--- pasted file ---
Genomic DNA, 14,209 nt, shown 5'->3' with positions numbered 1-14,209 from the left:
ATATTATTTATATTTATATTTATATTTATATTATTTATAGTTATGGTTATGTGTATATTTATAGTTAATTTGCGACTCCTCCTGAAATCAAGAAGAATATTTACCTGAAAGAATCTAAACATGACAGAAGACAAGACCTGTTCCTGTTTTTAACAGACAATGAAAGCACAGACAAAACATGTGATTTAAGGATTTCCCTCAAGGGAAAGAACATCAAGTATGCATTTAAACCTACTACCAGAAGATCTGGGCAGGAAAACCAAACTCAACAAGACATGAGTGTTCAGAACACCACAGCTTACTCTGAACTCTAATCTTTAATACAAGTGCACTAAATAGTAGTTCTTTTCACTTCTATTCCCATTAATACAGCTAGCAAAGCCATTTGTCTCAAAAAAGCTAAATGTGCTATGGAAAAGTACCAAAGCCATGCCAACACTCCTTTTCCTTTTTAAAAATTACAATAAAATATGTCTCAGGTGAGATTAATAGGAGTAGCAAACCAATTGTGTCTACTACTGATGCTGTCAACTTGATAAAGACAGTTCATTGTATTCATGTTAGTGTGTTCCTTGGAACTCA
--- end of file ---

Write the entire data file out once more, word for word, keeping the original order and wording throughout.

Genomic DNA, 14,209 nt, shown 5'->3' with positions numbered 1-14,209 from the left:
ATATTATTTATATTTATATTTATATTTATATTATTTATAGTTATGGTTATGTGTATATTTATAGTTAATTTGCGACTCCTCCTGAAATCAAGAAGAATATTTACCTGAAAGAATCTAAACATGACAGAAGACAAGACCTGTTCCTGTTTTTAACAGACAATGAAAGCACAGACAAAACATGTGATTTAAGGATTTCCCTCAAGGGAAAGAACATCAAGTATGCATTTAAACCTACTACCAGAAGATCTGGGCAGGAAAACCAAACTCAACAAGACATGAGTGTTCAGAACACCACAGCTTACTCTGAACTCTAATCTTTAATACAAGTGCACTAAATAGTAGTTCTTTTCACTTCTATTCCCATTAATACAGCTAGCAAAGCCATTTGTCTCAAAAAAGCTAAATGTGCTATGGAAAAGTACCAAAGCCATGCCAACACTCCTTTTCCTTTTTAAAAATTACAATAAAATATGTCTCAGGTGAGATTAATAGGAGTAGCAAACCAATTGTGTCTACTACTGATGCTGTCAACTTGATAAAGACAGTTCATTGTATTCATGTTAGTGTGTTCCTTGGAACTCA